The Trinidad and Tobago Men’s National Senior Team will play Anguilla in an international friendly at the Ato Boldon Stadium from 6pm on Sunday 10 November and not Monday 11 November, as previously advertised.
A Trinidad and Tobago Football Association (TTFA) release stated that ‘the shift in date has come about due to FIFA regulations’. The local football body did not state which law it initially violated but it is almost certainly the FIFA Status and Transfer regulations.
Article 1.5 in Principles of Men’s Football states: ‘Representative teams shall play the two matches within an international window on the territory of the same confederation, with the only exception of inter-continental play-off matches.
‘If at least one of the two matches is a friendly, they can be played in two different confederations only if the distance between the venues does not exceed a total of five flight hours, according to the official schedule of the airline, and two time-zones.’
The TTFA, with matches scheduled for Trinidad (11 November), Ecuador (14 November) and Honduras (17 November), had rostered the Soca Warriors to play two friendlies and one Concacaf Nations League fixture within the same match window.
FIFA law states that: ‘an international window is defined as a period of nine days […] which is reserved for representative teams’ activities. During any international window a maximum of two matches may be played by each representative team, irrespective of whether these matches are qualifying matches for an international tournament or friendlies.’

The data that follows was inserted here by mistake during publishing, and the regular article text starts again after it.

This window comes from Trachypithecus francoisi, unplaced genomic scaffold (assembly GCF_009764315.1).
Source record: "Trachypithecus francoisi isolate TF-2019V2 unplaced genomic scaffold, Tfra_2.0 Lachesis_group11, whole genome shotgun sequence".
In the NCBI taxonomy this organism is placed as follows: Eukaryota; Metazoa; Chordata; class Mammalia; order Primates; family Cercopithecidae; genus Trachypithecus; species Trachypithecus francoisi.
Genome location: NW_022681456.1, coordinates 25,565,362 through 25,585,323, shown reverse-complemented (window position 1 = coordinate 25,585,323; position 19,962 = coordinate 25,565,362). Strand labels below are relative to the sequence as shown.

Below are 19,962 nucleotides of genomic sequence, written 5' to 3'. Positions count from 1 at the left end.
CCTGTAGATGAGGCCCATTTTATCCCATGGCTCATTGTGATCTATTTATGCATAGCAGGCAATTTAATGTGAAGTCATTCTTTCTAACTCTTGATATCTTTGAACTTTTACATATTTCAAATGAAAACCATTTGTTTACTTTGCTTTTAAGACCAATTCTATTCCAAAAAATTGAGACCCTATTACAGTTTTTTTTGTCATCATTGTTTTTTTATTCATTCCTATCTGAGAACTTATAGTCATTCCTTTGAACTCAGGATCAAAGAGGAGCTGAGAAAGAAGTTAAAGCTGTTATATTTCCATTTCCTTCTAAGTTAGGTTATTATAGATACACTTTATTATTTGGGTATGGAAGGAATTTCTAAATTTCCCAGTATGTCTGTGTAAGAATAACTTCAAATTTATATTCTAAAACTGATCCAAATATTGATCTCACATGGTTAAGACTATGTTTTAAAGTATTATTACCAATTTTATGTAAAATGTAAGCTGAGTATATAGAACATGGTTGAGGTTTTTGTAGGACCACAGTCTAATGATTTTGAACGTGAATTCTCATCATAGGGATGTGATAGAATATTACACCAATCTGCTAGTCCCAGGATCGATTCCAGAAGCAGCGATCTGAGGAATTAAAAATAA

So, to apparently sidestep the FIFA law, TTFA president David John-Williams—again without Board approval—pulled the game back 24 hours. Technically, the Warriors’ outing against Anguilla is now outside the FIFA match window although, in reality, coach Dennis Lawrence will lead his team into three friendlies in three different countries and two separate confederations within eight days.
Ironically, John-Williams is a member of the very committee whose rules the TTFA appears to be defying. The FIFA Players’ Status Committee which, John-Williams joined in 2017, is meant to ‘monitor compliance with the Regulations on the Status and Transfer of Players and determines the status of players for various FIFA competitions’.
If the Anguilla match does not exactly excite local football fans, it carries an undeniable statistical value to Lawrence. Trinidad and Tobago are on a 14-match winless streak at present and Lawrence’s troops are in danger of becoming the first team to fail to win a match in a calendar year.
The Anguilla team, ranked 209th out of FIFA’s 209 member associations and with a population of 14,000—which is less than the population of La Horquetta—offer an unmissable chance for the Warriors to get that winning feeling back.
Tickets for Sunday’s friendly are TT$40 and can be purchased on match day at the Couva venue.
Less than four days before the Anguilla match, Lawrence, true to form, has not named his training squad or players selected to face FIFA’s worst football nation. It is unclear whether he is trying to hide his squad from Anguilla.